Is Great Park a soaring vision or just hot air? – latimes.com

Paloma Esquivel of the LA Times reports

It’s a hot, windless summer day. Ken Smith is standing in the giant, orange, tethered helium balloon that has become a symbol of everything good and bad about Orange County’s planned Great Park. The sky is blue and from 400 feet up one can see the endless sprawl of homes, the ocean and rolling hills that define this suburban county.

Through round, black sunglasses, Smith looks down at 1,300 acres of a closed Marine air base; 1,300 acres of possibility……….

read the full article at the SOURCE: LA Times – Is Great Park a soaring vision or just hot air?

Shortlisted Designs for the development of Queens Wharf

The Winners for the Queens Wharf Competition in Auckland, New Zealand has been announced after thorough evaluation and assessment, five designs have been selected from the 237 original entries.

The Finalists
Design number 024 – Andrius Gedgaudas, Architect, Shanghai China.
Design number 046 – Den Aitken, Pete Griffith and Hamish Foote, Field Landscape Architecture, Auckland.
Design number 170 – David Gibbs and Aaron Sills, Construkt / SVB, Auckland.
Design number 195 – John Coop, Tasman Studio, Auckland.
Design number 216 – Simon Williams, Williams Architects Ltd, Auckland.

The five designs were selected by chief executives of the three sponsor organisations, the Ministry of Economic Development, Auckland Regional Council and Auckland City Council with expert advice from an advisory panel comprising Prof. John Hunt, Ian Athfield, Rebecca Skidmore, Jillian de Beer and Graeme McIndoe.

The final five designs were chosen for their ability to strike the right balance between meeting the need for a great space for the public to enjoy, the ability to act as a major celebration venue during Rugby World Cup 2011 (and other future events), and the need for a world class cruise-ship terminal.

The 237 designs gave the selection team a chance to look at a very broad range of concepts from which five were chosen that have the best potential to be further developed in Stage 2. As such, they are really a starting point for the work that will take place over the next two weeks until the end of Stage 2 of the competition, on 23 October.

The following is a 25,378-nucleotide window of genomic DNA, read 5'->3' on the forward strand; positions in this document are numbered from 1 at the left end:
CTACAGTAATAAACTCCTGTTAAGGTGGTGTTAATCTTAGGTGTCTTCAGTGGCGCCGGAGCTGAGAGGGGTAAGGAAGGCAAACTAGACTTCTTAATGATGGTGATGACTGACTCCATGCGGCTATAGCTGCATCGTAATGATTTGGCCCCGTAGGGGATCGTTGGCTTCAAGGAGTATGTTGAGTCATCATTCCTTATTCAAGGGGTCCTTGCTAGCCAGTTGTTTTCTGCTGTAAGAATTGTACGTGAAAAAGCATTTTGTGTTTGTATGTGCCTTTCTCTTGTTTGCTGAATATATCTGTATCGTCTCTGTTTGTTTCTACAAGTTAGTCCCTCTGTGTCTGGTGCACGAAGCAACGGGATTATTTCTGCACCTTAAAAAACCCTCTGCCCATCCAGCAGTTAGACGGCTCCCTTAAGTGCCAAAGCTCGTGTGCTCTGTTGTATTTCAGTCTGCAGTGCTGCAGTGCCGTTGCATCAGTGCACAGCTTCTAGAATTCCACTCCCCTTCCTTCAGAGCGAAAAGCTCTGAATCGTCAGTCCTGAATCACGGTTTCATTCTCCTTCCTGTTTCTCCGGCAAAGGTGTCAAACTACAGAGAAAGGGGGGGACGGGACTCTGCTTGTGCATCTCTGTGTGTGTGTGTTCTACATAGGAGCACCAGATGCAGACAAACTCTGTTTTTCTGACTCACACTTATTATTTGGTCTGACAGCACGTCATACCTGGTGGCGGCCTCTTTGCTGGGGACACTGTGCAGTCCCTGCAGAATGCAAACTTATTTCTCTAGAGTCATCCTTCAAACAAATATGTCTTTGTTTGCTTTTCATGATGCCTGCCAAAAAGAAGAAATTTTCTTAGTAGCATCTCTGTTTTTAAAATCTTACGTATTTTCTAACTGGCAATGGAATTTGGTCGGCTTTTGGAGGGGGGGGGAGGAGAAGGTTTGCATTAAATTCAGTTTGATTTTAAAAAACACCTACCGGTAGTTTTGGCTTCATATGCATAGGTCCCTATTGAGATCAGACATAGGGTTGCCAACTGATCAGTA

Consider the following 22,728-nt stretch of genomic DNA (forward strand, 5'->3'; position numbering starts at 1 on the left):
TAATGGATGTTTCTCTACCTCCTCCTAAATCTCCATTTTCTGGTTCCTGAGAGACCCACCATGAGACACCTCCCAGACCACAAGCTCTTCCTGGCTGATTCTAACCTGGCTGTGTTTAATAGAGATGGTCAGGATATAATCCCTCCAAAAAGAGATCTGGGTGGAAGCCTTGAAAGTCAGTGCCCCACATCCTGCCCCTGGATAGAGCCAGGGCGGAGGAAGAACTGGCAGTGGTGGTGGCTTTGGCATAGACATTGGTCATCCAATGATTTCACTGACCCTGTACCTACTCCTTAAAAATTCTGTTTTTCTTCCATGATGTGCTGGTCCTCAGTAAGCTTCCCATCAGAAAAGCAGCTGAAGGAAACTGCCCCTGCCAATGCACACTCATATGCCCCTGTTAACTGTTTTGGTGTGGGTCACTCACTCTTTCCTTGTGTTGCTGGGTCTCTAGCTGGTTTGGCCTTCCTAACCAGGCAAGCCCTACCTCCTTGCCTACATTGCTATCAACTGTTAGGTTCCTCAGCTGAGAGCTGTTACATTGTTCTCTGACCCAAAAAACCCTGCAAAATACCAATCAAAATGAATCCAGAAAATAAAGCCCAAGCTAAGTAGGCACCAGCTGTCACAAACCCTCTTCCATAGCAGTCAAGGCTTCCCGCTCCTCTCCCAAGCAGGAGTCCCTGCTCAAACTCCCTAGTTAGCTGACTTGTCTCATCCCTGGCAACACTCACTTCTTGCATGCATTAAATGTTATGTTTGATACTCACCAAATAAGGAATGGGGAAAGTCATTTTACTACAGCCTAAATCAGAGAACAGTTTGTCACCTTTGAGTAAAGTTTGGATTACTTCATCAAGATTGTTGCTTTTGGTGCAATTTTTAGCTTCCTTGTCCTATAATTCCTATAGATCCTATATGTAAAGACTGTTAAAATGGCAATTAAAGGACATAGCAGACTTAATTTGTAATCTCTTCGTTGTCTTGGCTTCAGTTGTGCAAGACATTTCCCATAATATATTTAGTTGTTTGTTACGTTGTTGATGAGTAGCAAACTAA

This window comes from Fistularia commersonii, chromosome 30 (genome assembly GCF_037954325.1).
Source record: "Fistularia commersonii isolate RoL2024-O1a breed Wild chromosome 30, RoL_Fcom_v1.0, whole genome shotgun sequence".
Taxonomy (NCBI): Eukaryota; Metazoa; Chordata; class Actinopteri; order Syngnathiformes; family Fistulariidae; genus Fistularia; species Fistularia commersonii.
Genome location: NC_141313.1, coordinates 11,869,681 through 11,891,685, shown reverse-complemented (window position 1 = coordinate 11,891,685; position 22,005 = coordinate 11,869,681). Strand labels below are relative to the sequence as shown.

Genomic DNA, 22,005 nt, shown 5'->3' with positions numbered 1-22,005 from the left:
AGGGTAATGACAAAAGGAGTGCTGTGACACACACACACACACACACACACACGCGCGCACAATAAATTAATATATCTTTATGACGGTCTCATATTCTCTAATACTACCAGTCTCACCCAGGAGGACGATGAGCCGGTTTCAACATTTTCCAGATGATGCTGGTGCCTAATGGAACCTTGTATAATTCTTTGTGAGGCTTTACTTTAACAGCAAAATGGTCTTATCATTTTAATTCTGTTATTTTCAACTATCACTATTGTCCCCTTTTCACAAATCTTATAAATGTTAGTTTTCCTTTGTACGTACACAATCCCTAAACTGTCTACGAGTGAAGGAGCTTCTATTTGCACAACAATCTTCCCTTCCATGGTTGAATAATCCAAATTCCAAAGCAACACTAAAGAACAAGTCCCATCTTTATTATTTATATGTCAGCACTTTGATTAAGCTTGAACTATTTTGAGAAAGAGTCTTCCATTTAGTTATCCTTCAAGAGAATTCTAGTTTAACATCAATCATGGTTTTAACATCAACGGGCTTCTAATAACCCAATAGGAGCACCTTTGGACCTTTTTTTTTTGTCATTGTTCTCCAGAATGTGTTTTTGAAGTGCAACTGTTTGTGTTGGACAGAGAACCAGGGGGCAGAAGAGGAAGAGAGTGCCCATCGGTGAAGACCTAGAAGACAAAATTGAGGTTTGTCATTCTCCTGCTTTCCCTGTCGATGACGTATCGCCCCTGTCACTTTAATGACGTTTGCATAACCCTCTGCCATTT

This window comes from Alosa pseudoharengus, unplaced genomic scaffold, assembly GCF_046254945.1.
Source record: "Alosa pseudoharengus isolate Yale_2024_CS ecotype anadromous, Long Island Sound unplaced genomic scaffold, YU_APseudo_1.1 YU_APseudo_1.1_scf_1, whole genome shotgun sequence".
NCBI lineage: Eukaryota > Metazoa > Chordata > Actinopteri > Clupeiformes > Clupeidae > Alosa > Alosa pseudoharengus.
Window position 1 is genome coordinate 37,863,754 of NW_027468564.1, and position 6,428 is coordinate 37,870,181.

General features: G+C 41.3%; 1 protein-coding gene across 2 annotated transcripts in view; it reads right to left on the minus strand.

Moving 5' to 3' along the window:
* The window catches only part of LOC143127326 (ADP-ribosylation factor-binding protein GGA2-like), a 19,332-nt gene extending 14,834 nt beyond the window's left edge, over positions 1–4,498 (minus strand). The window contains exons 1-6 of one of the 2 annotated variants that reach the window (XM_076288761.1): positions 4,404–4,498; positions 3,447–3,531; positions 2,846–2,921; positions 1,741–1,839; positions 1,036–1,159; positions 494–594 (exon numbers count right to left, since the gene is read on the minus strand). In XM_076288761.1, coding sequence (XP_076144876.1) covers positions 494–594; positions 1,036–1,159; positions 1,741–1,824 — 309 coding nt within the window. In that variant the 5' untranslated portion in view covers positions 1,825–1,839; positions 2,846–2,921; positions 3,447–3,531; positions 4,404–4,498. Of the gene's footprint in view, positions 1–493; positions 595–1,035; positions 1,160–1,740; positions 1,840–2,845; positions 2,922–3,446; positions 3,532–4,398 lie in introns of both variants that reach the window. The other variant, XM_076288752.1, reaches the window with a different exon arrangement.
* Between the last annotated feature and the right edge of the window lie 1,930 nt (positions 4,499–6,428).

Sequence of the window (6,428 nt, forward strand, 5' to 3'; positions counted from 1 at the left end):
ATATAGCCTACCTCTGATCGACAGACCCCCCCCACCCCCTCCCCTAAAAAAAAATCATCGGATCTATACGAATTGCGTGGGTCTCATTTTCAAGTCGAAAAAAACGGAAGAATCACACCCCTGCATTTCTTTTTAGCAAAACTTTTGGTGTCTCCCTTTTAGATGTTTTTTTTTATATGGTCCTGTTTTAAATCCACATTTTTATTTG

In Stage 2, the finalists will develop their designs further, taking into account public feedback from over 2000 forms received and the 13 specific factors (pdf) identified by the advisory panel as critical to achieving the objectives of the development.

Click to go to Competition Website
Design number 024 – Andrius Gedgaudas, Architect, Shanghai China.

Click to go to Competition Website

Design number 046 – Den Aitken, Pete Griffith and Hamish Foote, Field Landscape Architecture, Auckland.

Click to go to Competition Website
Design number 170 – David Gibbs and Aaron Sills, Construkt / SVB, Auckland.

Click to go to Competition Website
Design number 195 – John Coop, Tasman Studio, Auckland.

Click to go to Competition Website
Design number 216 – Simon Williams, Williams Architects Ltd, Auckland.

SOURCE: Queens Wharf

IMAGE SOURCE: Queens Wharf

IMAGE CREDIT: As noted at the bottom of each image

Landscape changes slated for I-90 in downtown Spokane

The Washington State Department of Transportation will make some changes on I-90 in downtown Spokane to enhance safety. On I-90 between Division Street and the Hamilton Interchange, the Department will remove trees that have grown too large over the years and replace them with a variety of shrubs.

SOURCE: WSDOT – 2009 News – Safety improvements with landscape changes slated for I-90 in downtown Spokane

Charlotte Uptown eyes 2020 vision

Charlotte Business Journal reports

On Tuesday, leaders from the uptown organization unveiled their consultants, led by California planner MIG. A mix of national and local firms will help put together the 2020 Vision Plan, with a final version expected next fall. MIG is based in Berkeley, but also has an office Raleigh. Others working on the study include local landscape architecture firm ColeJenest & Stone and ad agency Wray Ward.

SOURCE: Charlotte Business Journal: Uptown eyes 2020 vision

America’s national parks face challenges

Christian Science Monitor reports

Finding money to restore and repair the parks won’t be easy during the current fiscal crisis. But delaying will only raise the cost. “It’s just like your house. If you don’t do that routine maintenance, you’re going to have a big bill staring at you. And the bill is growing,” Mr. Repanshek says.

The maintenance challenges are huge. The NPS’s 58 national parks and 333 monuments and historic sites contain some 680 water-treatment and wastewater systems, 505 dams, 1,804 bridges and tunnels, 8,500 miles of roads, 775 campgrounds, and 12,250 miles of trails, as well as 84.6 million acres of land. “Many national parks are little cities unto themselves,” says Phil Voorhees, a senior fellow at the NPCA.

SOURCE: Christian Science Monitor – America’s national parks face challenges | csmonitor.com

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